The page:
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By "kaluahjeff" on Jan. 26 2004
Format: Audio CD
While i enjoy the 90's alternative/rock music scene and bands like the Meat Puppets, this album left me somewhat empty after hearing it (and not just once too). The Meat Puppets have a tremendous amount of talent but just wasn't able to showcase it on Too High to Die. The album is probably good enough from the aspect of worth buying for a few songs, especially of course "Backwater" which is their best song and their hit from 1994, and a song that i believe is one of the most significant songs from the 90's rock genre. The other songs on this album were too rough and very much predictable throughout. It just didn't keep me interested enough to keep it in my cd changer. With the exception of "Backwater", perhaps Too High to Die is an acquired sound.
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Format: Audio CD
Aside from a few songs that seem to be there as filler... this is the best of the later Mup's period. And, contrary to popular belief, there is more to this record than just "Backwater". Nothing wrong with that song, either... but one listen to "Things" or "Severed Goddess Hand", and the true charcter of this desperate longing album will come out and smack ya in the nose. Presuming that you want to be smacked in the nose, that is. And why wouldn't you? Because it hurts... that's why. But, the nice country groove of "Comin Down" will cradle you in it's arms and make it all better, I promise. Oh... and let's not forget the extra track... the kickin' reworking of "Lake Of Fire"... with listenable vocals!!!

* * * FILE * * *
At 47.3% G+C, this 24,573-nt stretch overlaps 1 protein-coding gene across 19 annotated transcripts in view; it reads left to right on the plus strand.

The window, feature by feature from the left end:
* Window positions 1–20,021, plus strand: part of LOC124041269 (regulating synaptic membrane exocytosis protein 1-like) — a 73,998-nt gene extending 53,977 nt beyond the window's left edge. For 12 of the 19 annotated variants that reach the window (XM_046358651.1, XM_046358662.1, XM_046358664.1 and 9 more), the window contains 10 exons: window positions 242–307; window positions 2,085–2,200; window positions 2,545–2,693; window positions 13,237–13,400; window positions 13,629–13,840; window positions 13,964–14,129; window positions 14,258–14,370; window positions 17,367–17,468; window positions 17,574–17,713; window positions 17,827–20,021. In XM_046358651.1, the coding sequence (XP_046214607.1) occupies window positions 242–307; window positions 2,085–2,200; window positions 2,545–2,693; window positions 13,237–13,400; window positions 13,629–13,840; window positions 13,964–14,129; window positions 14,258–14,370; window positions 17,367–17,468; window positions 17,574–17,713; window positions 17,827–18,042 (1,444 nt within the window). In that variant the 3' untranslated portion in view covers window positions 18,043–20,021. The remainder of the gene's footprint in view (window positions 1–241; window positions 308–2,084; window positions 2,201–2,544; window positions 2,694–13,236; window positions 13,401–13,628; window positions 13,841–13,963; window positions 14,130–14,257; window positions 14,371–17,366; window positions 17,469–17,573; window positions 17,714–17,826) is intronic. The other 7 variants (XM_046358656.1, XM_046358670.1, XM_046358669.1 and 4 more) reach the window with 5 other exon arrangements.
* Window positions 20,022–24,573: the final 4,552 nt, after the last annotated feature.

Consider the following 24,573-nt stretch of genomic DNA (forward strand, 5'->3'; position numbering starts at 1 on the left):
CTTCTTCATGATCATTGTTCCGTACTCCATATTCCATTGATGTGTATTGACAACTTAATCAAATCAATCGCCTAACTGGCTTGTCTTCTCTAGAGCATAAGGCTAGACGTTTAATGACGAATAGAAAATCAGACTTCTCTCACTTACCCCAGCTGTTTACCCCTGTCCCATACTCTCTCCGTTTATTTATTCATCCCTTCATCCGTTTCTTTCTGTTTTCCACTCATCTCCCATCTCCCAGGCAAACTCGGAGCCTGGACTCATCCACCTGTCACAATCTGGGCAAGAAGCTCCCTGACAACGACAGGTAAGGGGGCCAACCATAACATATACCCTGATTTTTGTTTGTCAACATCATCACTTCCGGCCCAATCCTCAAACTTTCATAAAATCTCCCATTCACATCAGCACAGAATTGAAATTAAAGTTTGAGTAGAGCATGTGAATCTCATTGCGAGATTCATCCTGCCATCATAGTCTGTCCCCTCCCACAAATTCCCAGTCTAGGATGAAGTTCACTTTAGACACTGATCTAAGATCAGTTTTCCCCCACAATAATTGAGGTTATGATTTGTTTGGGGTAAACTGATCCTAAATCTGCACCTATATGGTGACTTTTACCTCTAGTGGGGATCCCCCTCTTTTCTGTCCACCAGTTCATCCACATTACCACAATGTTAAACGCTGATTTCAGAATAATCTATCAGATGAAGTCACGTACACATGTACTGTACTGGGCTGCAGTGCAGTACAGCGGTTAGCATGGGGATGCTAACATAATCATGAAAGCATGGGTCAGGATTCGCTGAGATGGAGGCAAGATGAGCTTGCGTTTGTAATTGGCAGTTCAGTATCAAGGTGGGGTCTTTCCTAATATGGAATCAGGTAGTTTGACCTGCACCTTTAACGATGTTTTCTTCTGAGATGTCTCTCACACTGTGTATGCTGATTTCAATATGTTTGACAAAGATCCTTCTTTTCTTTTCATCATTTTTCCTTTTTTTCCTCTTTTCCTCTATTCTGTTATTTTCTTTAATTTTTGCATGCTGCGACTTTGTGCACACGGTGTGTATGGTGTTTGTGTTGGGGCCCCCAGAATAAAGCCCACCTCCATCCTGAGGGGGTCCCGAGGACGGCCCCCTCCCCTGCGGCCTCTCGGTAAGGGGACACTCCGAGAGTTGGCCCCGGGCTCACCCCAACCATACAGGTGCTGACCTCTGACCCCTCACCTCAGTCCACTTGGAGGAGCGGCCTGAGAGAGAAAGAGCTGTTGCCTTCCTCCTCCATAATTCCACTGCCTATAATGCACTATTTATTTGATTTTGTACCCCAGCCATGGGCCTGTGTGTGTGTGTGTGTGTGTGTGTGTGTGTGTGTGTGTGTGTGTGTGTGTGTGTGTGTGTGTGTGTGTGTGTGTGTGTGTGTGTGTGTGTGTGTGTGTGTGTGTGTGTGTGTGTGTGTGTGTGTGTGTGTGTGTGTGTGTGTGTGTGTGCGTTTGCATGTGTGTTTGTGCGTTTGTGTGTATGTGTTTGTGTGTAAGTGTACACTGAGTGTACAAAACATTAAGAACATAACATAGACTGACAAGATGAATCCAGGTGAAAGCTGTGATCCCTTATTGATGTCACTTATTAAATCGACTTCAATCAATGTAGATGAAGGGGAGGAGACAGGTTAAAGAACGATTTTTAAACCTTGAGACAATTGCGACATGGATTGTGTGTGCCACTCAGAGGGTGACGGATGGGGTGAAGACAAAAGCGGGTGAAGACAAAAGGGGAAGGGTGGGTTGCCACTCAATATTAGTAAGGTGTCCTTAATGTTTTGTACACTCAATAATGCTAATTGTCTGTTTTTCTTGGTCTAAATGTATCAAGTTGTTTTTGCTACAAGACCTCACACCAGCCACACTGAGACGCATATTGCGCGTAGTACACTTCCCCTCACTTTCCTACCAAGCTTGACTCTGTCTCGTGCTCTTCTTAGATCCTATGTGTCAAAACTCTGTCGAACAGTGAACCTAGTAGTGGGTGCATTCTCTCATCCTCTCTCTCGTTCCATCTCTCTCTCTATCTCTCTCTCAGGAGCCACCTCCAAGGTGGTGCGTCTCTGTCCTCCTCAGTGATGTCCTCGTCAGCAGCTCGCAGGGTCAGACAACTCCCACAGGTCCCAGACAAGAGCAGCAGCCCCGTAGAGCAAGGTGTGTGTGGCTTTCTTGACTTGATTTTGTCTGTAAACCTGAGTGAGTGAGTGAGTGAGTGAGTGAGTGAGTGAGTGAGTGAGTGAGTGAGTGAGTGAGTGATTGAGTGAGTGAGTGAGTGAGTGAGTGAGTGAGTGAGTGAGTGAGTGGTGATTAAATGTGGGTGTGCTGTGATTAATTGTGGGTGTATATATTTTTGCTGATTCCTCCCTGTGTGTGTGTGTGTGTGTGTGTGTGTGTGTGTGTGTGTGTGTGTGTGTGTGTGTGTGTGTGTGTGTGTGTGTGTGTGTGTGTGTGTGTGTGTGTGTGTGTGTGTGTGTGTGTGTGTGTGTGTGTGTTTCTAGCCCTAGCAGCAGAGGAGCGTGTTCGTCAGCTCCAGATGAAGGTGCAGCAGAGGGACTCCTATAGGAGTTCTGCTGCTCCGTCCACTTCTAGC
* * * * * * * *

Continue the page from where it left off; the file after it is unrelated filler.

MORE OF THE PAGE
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By Ronald Battista on Feb. 2 2002
Format: Audio CD
This band has not clicked with me yet. Ive tried twice, once with "Meat Puppets II" and this thing. "Backwater" is a great, if perhaps nonsensical pop hit, theres a few other listenable things here, but anyone that thinks this is one of the best albums of the nineties needs to put the bong down. As far as I can tell, this band is overrated. I hated MPII as well. Both just lack verve and replayablilty, you have no idea what the heck theyre singing about, and the music is too lackluster to make up for the weird lyrics. Now I have heard bits of their first record, and that sounds like fun, but this is not that band. Sometimes, its best that punk bands dont learn to play their instruments. The Meat Puppets are evidence of that.
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Format: Audio CD
Strong sets of musicianship and songwriting makes this my favorite Puppet album after the big two [MP II and Up on the Sun]. These are certainly as tuneful a set of songs as the Puppets have ever recorded.
They've never really gotten the recognition they deserved and while they've made a few spotty albums this isn't one of them. From Violet Eyes to the excellent Severed Goddess Hand most of the songs here are excellent and have held up well over the last few years.
"Too High to Die" doesn't quite achieve the heights of II and Up on the Sun, but that's not a criticism. Few albums from any artists hold up well in comparasion with those two albums.
This is a great album and one of the best alternative albums of the '90s.